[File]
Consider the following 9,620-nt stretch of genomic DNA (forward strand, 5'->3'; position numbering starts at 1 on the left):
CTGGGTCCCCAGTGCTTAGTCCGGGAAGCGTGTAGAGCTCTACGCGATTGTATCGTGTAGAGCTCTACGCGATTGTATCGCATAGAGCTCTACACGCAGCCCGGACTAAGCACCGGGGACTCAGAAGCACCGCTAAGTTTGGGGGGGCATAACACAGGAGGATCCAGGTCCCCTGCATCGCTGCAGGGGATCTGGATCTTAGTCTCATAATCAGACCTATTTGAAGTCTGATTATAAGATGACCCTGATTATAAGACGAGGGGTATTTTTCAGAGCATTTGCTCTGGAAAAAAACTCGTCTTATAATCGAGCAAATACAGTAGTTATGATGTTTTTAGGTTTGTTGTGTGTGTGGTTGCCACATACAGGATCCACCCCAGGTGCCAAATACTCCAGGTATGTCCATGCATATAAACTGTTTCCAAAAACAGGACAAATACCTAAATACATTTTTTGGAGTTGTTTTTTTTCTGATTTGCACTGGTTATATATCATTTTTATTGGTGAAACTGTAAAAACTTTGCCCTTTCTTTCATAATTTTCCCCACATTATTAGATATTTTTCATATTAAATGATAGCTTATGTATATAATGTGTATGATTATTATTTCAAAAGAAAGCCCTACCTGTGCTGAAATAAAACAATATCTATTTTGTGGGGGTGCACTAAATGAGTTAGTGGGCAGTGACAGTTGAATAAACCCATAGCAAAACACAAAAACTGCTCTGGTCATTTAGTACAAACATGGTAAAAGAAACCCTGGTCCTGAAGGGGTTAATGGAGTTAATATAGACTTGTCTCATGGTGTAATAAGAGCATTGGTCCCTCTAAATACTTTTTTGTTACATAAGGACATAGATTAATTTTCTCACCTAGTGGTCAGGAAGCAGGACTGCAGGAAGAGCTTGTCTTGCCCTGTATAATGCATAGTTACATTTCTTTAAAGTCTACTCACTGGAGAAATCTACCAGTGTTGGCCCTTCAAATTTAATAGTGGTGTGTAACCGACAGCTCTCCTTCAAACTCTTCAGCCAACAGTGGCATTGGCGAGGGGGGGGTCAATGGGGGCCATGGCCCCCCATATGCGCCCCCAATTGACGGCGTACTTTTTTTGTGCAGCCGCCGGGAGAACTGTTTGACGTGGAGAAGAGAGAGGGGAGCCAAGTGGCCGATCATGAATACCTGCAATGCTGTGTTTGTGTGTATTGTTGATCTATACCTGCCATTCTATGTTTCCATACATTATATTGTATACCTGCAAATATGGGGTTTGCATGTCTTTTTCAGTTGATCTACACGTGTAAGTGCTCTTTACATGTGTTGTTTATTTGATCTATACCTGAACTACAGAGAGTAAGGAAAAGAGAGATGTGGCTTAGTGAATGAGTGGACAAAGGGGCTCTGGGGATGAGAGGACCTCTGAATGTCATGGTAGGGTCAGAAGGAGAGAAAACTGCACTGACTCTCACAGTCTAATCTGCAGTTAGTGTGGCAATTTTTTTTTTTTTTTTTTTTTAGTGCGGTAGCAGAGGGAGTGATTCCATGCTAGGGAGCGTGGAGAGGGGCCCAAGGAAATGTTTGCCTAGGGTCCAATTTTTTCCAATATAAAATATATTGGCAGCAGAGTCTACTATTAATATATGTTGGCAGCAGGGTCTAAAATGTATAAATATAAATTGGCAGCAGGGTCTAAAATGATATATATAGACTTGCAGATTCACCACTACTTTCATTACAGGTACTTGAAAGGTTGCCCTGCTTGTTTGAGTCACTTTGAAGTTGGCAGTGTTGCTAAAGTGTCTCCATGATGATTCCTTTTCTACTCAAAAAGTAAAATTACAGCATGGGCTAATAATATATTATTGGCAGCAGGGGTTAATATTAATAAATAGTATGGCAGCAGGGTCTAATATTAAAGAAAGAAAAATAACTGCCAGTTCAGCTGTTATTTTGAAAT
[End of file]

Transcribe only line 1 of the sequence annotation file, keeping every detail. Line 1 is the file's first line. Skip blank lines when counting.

Consider the following 9,620-nt stretch of genomic DNA (forward strand, 5'->3'; position numbering starts at 1 on the left):